As of June, the EIP had identified a total of 497 wells that used diesel. But when they went to FracFocus for final verification of the numbers, they found that six operators had been allowed to remove the use of diesel from the disclosure data of 143 wells.
From the report, Fracking Beyond the Law:
…EIP purchased data from PIVOT Upstream Group, a Houston-based consulting firm that has taken the well-known FracFocus data and aggregated it into a searchable database that can be readily analyzed. Although PIVOT aggregates the data and packages it for sale, the firm retains copies of all of the disclosures it obtained through FracFocus and records the date on which each disclosure was collected.
Analysis of the PIVOT data by EIP revealed there were 465 wells fracked with one of the five CAS numbers identified in the February 2014 guidance at the time PIVOT collected the data. EIP’s subsequent verification of PIVOT’s data—which entailed entering each API well number and comparing PIVOT’s data to the current FracFocus disclosure—revealed that six operators, who collectively fracked 143 wells in 2011 and 2012, changed their FracFocus disclosures after PIVOT collected their data (PIVOT’s collection of these disclosures occurred mostly in June 2012, but a few were obtained in August and October 2012). In other words, the indication of diesel use had been removed from all 143 of these well disclosures.
But at some point between June and October 2012 (when PIVOT conducted its data collections), the six operators of these 143 wells reported the combined injection of 168,971 gallons of diesel fuel as defined by EPA in its February 2014 guidance. Yet searching FracFocus today, there is no way to discover that these companies ever had reported any diesel use. Curiously, all of these disclosures were changed after EPA issued the May 2012 draft guidance …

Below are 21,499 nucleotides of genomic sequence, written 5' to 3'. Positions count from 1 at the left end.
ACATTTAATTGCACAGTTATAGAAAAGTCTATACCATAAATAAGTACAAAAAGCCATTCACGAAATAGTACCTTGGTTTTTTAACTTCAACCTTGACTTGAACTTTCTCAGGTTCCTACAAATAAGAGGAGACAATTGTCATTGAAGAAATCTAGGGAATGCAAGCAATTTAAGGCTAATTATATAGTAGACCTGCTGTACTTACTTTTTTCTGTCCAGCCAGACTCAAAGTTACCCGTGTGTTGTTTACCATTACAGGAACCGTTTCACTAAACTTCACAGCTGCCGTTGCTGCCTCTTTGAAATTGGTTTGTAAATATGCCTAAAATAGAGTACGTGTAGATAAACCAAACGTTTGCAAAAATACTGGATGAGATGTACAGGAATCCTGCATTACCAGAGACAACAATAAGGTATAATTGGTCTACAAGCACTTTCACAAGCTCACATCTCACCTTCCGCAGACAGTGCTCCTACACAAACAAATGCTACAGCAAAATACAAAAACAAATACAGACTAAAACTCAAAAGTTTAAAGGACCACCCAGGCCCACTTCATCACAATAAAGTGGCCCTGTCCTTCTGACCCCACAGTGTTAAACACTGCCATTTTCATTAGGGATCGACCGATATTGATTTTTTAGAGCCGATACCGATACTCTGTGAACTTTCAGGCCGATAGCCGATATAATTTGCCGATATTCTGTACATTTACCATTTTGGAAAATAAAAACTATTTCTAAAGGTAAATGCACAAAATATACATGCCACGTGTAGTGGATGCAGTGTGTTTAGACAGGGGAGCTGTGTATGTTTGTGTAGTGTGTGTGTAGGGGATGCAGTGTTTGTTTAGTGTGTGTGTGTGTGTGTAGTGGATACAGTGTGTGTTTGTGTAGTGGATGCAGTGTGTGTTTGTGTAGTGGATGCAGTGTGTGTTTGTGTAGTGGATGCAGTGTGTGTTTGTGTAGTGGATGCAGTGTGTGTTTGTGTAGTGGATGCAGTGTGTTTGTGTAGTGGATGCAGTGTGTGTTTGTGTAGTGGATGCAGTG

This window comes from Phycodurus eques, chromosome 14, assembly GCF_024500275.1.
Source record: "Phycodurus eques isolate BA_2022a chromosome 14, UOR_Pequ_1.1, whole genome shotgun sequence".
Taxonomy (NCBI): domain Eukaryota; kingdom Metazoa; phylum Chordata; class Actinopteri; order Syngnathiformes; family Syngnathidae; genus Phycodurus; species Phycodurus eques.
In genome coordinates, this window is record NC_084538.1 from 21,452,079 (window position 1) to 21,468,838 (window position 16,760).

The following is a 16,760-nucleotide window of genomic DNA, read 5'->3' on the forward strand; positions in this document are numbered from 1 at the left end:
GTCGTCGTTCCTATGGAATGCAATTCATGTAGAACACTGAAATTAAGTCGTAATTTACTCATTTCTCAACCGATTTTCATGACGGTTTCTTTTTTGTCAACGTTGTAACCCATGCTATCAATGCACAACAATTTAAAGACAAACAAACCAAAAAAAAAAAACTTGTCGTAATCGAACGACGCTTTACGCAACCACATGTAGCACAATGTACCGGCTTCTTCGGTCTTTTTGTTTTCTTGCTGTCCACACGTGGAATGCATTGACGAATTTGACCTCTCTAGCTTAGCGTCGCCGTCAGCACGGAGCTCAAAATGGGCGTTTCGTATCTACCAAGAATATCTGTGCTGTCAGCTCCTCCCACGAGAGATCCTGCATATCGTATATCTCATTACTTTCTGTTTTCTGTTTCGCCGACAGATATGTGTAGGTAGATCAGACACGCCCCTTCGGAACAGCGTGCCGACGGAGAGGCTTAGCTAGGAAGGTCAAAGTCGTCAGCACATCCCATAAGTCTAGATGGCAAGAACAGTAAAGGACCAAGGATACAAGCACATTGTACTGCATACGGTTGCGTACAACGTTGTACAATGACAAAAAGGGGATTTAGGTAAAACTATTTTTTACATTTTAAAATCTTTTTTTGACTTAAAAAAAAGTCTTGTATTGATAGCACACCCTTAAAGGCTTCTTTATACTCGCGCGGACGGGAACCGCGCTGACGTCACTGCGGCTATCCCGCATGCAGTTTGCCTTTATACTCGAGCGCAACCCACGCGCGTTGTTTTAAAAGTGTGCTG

Upon further investigation it was discovered that FracFocus does not track changes to disclosures. “What’s problematic is that this is an industry that is self-reporting and self-policing,” said Mary Greene, the report’s author. “There’s no federal or state oversight of [filings with FracFocus].”
In April 2013, the Harvard Law School Environmental Law Program released a report, Legal Fractures in Chemical Disclosure Laws that identified the flaws in FracFocus:
In its current form, FracFocus is not an acceptable regulatory compliance method for chemical disclosures. The registry’s shortcomings – and opportunities for improvement – fall into three categories:
(1) Timing of Disclosures. State laws attach penalties to a company’s late submittal of, or failure to submit, chemical disclosures. However, FracFocus does not notify a state when it receives a disclosure from a company operating in that state. Nor can most states readily determine when a disclosure is made. As a result, states cannot enforce timely disclosure requirements.
(2) Substance of Disclosures. FracFocus creates obstacles to compliance for reporting companies. For example, by not providing state-specific forms, FracFocus leaves companies to figure out how to account for state disclosure requirements not covered by the FracFocus form. FracFocus staff does not review submissions, and states usually do not receive the form; factors that may encourage some companies to under-value careful reporting. Meanwhile, no state sets minimum reporting standards for FracFocus. In fact, were FracFocus to disappear entirely, most states using the registry would have no backup disclosure methods readily identified and available to them.
(3) Nondisclosures. Trade secret protection is critical in order to reward development of unique products in the marketplace. However, three characteristics of a robust trade secret regime prevent overly broad demands for this protection: substantiation by the company, verification by a government agency, and opportunity for public challenge. FracFocus has none of these characteristics; operators have sole discretion to determine when to assert trade secrets. As a result, inconsistent trade secret assertions are made throughout the registry.
As the EIP report clearly illustrates, none of the flaws has been addressed or fixed. The industry is playing a shell game with chemical disclosure. Now you see it — now you don’t. FracFocus is another ineffective, industry-controlled organization which is used as a propaganda tool to promote oil & gas development. FracFocus is a fraud.